I gave the players a pregame speech about the need to have confidence in themselves even when playing a team that seemed stronger than them on paper; they had to know that they have the ability to beat anyone if they play to their strengths and neutralize the opponent’s primary threats. Malik suggested that one way to do this would be to utilize a full court press defense that would emphasize our speed advantage and, with proper execution, keep the ball away from Saregno’s biggest players near the basket. Even though we had barely used the press previously – I had taught a version of it in training camp, but we had only used it for a few minutes (and without much success) during the previous games – I decided to take Coach Abes’ advice and give the press a shot. The team buzzed with nervous energy and excitement heading into the opening tip; I was confident that, no matter what the end result, they were going to give every ounce of effort by the end of the game, and that’s all I could ask.

The press defense worked fantastically well (thanks, Coach!), but Saregno was more experienced, more consistent shooters, and very solid on offense and defense. They held a consistent lead throughout the game despite our team controlling the tempo with the press. Every time the Afghans would make a run to close the gap, the Italians would make several impressive plays in a row to push it back above 10 points. I could tell, though, that our relentlessness on defense was beginning to wear them down by midway through the fourth quarter, so I called a timeout to tell the team that, even though we were behind by 11 at that point, I knew we could come back if we just continued to keep our foot on the gas pedal on defense and play an unselfish offensive game. Despite the starters’ exhaustion from playing heavy minutes up to that point, they dug deep and made a string of fantastic plays to tie the game with under 30 seconds to play! I called another timeout and, sensing my stress, the gym’s old, nearly toothless custodian showed up at my side as the players retook the court and handed me a small plastic cup with what I thought was a tiny amount of water. A bit confused, but not about to turn down a chance to sooth my throat after over an hour of constantly screaming instructions at the top of my lungs, I quaffed the contents of the cup before realizing that the liquid wasn’t water, but the strongest grappa (Italian alcohol) I’d ever tasted. Whether or not an ounce of grappa had any effect on my nerves, the experience made me laugh out loud and may have prevented me from having a heart attack before the end of the game. The Afghans held strong on defense in the closing seconds and, after narrowly missing a shot at the buzzer, headed into their first ever overtime period.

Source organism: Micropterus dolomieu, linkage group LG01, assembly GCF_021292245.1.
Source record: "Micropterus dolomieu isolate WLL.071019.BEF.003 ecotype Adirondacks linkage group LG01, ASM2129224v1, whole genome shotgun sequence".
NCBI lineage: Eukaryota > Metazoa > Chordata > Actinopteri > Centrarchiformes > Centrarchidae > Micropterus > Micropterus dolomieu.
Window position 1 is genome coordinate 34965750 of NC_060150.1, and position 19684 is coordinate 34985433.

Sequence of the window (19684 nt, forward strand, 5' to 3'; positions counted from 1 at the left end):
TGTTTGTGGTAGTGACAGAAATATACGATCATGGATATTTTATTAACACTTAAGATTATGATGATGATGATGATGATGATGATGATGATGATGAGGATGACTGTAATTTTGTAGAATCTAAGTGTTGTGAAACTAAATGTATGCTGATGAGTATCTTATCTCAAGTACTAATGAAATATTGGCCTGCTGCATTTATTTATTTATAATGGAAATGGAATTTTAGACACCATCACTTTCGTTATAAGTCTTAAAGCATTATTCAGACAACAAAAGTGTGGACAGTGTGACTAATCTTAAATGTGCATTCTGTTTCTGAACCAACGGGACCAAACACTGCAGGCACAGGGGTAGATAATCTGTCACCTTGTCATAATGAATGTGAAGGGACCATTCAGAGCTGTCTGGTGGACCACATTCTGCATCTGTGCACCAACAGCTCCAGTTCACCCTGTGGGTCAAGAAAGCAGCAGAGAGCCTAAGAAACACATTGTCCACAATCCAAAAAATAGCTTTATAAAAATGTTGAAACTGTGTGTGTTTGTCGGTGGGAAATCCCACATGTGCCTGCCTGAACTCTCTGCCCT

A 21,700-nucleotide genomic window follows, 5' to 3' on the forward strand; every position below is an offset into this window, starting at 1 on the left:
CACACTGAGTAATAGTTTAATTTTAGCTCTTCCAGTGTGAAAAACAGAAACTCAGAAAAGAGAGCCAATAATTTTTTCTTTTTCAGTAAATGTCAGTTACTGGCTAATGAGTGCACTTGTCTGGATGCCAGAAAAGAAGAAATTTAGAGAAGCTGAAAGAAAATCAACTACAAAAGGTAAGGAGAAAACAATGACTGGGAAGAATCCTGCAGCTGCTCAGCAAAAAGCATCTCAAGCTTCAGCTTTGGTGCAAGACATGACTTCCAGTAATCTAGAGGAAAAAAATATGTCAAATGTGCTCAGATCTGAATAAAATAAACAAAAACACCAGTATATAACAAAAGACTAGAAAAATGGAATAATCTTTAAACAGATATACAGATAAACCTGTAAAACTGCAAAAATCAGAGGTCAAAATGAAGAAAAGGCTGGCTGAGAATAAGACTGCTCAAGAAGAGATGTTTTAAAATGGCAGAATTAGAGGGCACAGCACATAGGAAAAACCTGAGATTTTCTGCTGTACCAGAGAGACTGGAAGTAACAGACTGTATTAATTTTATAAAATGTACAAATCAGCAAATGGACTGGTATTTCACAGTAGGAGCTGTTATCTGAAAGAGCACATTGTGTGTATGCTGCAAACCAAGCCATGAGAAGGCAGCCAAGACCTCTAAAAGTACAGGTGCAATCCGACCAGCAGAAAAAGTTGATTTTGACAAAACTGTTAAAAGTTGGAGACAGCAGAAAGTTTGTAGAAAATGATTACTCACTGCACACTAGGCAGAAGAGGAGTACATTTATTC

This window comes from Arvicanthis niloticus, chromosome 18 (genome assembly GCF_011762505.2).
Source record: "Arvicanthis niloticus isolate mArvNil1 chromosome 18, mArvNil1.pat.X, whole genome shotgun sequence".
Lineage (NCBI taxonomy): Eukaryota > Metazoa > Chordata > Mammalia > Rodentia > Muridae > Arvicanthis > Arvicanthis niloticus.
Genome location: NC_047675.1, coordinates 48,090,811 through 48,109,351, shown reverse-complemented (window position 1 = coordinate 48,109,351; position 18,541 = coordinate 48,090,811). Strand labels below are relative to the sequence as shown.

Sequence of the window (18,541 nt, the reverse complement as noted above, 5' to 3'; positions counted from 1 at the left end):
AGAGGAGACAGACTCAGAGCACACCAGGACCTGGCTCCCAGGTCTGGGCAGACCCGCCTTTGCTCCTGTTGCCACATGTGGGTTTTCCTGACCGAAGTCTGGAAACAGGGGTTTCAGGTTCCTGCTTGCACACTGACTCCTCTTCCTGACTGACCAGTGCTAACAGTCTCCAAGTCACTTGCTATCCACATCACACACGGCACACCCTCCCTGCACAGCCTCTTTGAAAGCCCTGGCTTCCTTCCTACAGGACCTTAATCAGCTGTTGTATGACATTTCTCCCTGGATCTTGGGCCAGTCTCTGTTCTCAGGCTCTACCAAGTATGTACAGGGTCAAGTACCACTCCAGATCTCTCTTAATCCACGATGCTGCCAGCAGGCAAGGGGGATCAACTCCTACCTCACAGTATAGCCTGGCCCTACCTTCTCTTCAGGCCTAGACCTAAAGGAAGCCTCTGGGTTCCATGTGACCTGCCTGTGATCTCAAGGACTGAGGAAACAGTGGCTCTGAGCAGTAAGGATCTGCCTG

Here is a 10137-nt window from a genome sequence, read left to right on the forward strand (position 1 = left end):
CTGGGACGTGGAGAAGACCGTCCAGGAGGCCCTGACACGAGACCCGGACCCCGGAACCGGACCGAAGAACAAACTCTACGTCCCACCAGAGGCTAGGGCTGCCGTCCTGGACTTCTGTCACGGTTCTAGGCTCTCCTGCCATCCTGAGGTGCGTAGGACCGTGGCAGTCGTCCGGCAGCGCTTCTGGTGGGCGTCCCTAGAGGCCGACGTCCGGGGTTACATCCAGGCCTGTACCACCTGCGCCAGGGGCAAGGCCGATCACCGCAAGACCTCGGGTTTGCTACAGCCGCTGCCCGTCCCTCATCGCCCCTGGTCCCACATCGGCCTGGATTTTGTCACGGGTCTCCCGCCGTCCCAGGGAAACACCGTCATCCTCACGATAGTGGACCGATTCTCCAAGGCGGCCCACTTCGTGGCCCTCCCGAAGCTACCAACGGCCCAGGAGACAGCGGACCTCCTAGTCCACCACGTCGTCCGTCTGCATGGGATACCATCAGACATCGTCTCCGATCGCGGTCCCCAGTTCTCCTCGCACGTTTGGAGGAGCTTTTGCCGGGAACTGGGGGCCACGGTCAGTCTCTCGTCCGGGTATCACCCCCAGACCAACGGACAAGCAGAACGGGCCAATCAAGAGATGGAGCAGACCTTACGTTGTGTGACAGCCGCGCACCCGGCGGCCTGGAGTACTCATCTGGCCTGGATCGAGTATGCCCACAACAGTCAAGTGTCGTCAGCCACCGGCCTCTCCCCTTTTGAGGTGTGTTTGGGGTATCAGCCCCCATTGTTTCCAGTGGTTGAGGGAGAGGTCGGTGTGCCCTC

Running on fumes, the starters still managed to control the extra period with defense and knocked down just enough shots to eke out a two point overtime victory. Whew!!! I didn’t think we could play a game that had my heart pounding more than our first win had, but given the level of the competition and the relentless pace of our play (and need to play nearly perfectly the entire game to have a chance), I felt like collapsing on the court as the final buzzer sounded. We congratulated our opponents on a fantastic game and joined them for a locker room party with cake and soda, during which they presented our team with a signed, framed photo of their roster as a keepsake. They said playing us was a seminal moment for them as a team and they hoped we would remember them as long as they would remember us. It was an incredibly generous and classy gesture. I hope we get a chance to return to Italy sometime in the not-too-distant future to face them again.

The day after our epic battle with Saregno (the game lasted so long that the cranky owner of our team hotel refused to serve us dinner when we returned, so everyone went to bed hungry as well as utterly exhausted), we took a boat tour of Lake Como – one of the most beautiful places I’ve ever seen and a natural scene unlike anything the players had ever even dreamed of. The lake was so clear and inviting that, when we made a stop on the island of Bellagio, Saber braved the cold mountain water and jumped in for an impromptu swim.

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Enjoying nature with Basir on Lake Como with a dynamite photo bomb by Habib